Medical-claims databases are one of the richest sources of real-world retrospective data to support health-economics and safety analyses of drugs. Yet despite their tremendous detail, they are not designed primarily for research purposes. Claims databases exist because they are the record of the financial transactions between healthcare providers and payers (insurance companies, health plans, and government agencies) involving service charges and reimbursement.
The chart "Enhanced Medical Claims Database" (below) illustrates various components of patient data and how they fit together. In the first column are administrative data on health-insurance enrollment. These data are fairly basic, including the unique patient identifier (this appears on every claim, enabling them all to be linked together into a longitudinal record for the patient), demographic information (typically, gender and age), and dates of insurance coverage. Although limited in content, these data are vital for calculating rates of illness and treatments, as well as for distinguishing between a patient's lack of healthcare utilization and the inability to observe utilization because of health-insurance cancellation.
Data from prescription-drug claims are listed in the second column. Note that while all the standard drug-related information (name, dose, etc.) is available, no patient diagnosis is listed. To tie the prescription to a particular indication, the drug claim must be linked to the diagnosis code on the patient's medical claim on the same approximate date.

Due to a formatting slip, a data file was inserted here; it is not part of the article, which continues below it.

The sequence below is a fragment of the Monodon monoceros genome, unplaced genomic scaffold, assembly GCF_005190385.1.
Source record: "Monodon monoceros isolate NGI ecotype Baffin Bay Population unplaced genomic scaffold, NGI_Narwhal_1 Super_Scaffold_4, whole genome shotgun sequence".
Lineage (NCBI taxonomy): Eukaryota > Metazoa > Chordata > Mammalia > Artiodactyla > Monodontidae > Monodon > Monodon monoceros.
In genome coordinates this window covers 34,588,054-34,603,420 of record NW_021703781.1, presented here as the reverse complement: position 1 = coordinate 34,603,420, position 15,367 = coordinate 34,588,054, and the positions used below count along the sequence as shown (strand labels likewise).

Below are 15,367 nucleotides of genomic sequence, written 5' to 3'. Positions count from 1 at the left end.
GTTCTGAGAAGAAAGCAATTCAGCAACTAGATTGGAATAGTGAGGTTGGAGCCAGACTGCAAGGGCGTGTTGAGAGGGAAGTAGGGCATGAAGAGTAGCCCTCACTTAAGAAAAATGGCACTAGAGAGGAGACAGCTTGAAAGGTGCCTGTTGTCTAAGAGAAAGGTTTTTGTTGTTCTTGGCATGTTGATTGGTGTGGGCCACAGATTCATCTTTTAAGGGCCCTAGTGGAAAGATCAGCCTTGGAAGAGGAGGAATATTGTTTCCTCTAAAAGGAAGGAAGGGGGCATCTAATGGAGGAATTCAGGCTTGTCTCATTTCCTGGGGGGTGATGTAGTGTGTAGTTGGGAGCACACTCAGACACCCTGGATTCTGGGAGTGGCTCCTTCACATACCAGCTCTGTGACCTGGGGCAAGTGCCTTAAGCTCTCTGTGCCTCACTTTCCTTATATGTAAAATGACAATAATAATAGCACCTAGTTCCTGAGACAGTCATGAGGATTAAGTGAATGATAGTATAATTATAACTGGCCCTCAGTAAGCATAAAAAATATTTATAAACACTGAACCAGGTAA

In the third column are medical claims. In addition to diagnosis codes, these inpatient and outpatient claims contain information about procedure codes and the utilization of healthcare services that provide most of the clinical content available from retrospective databases, such as indicators of medical comorbidities.
The next two columns show data less commonly found in retrospective databases. Column four lists laboratory test results, which typically contain the claims for lab tests performed but rarely the lab values associated with these tests. Such results can be good measures of both a patient's response to treatment and of the severity of illness in certain diseases, including diabetes (HbA1c levels) and cardiovascular disease (total, low, and high cholesterol; lipid levels). They are also increasingly valuable for diagnostic testing.
The fifth column lists a much broader set of demographic and socioeconomic variables than those found in a typical claims database. Linking retrospective data from large payer organizations to information of the sort that credit agencies collect on individuals enables a much more robust analysis of medication-refill behaviors. In particular, income and net worth provide measures of the ability of consumers to pay.
Fewer than 5 percent of commercial-health-plan members are treated with biologics. These products are mainly approved for complex conditions with limited treatment options, such as cancer or multiple sclerosis. However, the importance of biologics has been expanding rapidly—to the point where they comprise half of all products in late-stage development. And many of these new drugs are targeted at conditions—diabetes, osteoporosis, rheumatoid arthritis—with much higher prevalence rates.
This flood of costly new biologics has payers very concerned. Despite the potential clinical benefits, it is not obvious how commercial and government payers will be able to afford them.
Health Economics Made Easy